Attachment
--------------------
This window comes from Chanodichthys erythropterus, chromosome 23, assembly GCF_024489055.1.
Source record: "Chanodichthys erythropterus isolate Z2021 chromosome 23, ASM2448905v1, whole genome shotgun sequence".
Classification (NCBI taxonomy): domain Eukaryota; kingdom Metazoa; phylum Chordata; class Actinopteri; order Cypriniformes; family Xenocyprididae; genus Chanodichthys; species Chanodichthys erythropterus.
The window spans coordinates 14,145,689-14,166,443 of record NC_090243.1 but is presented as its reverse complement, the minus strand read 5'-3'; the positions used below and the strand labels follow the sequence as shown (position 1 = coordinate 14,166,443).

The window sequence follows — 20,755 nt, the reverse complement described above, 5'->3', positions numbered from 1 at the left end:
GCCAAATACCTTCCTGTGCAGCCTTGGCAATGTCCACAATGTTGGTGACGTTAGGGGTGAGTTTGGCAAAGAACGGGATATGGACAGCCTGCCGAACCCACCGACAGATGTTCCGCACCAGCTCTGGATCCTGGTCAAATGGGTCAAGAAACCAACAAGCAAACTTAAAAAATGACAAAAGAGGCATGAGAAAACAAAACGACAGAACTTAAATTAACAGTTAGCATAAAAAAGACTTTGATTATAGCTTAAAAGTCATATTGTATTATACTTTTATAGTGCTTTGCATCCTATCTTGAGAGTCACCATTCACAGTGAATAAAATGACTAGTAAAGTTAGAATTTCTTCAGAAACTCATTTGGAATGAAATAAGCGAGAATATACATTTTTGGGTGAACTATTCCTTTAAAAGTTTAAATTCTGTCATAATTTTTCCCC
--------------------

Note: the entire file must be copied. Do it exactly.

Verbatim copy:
This window comes from Chanodichthys erythropterus, chromosome 23, assembly GCF_024489055.1.
Source record: "Chanodichthys erythropterus isolate Z2021 chromosome 23, ASM2448905v1, whole genome shotgun sequence".
Classification (NCBI taxonomy): domain Eukaryota; kingdom Metazoa; phylum Chordata; class Actinopteri; order Cypriniformes; family Xenocyprididae; genus Chanodichthys; species Chanodichthys erythropterus.
The window spans coordinates 14,145,689-14,166,443 of record NC_090243.1 but is presented as its reverse complement, the minus strand read 5'-3'; the positions used below and the strand labels follow the sequence as shown (position 1 = coordinate 14,166,443).

The window sequence follows — 20,755 nt, the reverse complement described above, 5'->3', positions numbered from 1 at the left end:
GCCAAATACCTTCCTGTGCAGCCTTGGCAATGTCCACAATGTTGGTGACGTTAGGGGTGAGTTTGGCAAAGAACGGGATATGGACAGCCTGCCGAACCCACCGACAGATGTTCCGCACCAGCTCTGGATCCTGGTCAAATGGGTCAAGAAACCAACAAGCAAACTTAAAAAATGACAAAAGAGGCATGAGAAAACAAAACGACAGAACTTAAATTAACAGTTAGCATAAAAAAGACTTTGATTATAGCTTAAAAGTCATATTGTATTATACTTTTATAGTGCTTTGCATCCTATCTTGAGAGTCACCATTCACAGTGAATAAAATGACTAGTAAAGTTAGAATTTCTTCAGAAACTCATTTGGAATGAAATAAGCGAGAATATACATTTTTGGGTGAACTATTCCTTTAAAAGTTTAAATTCTGTCATAATTTTTCCCC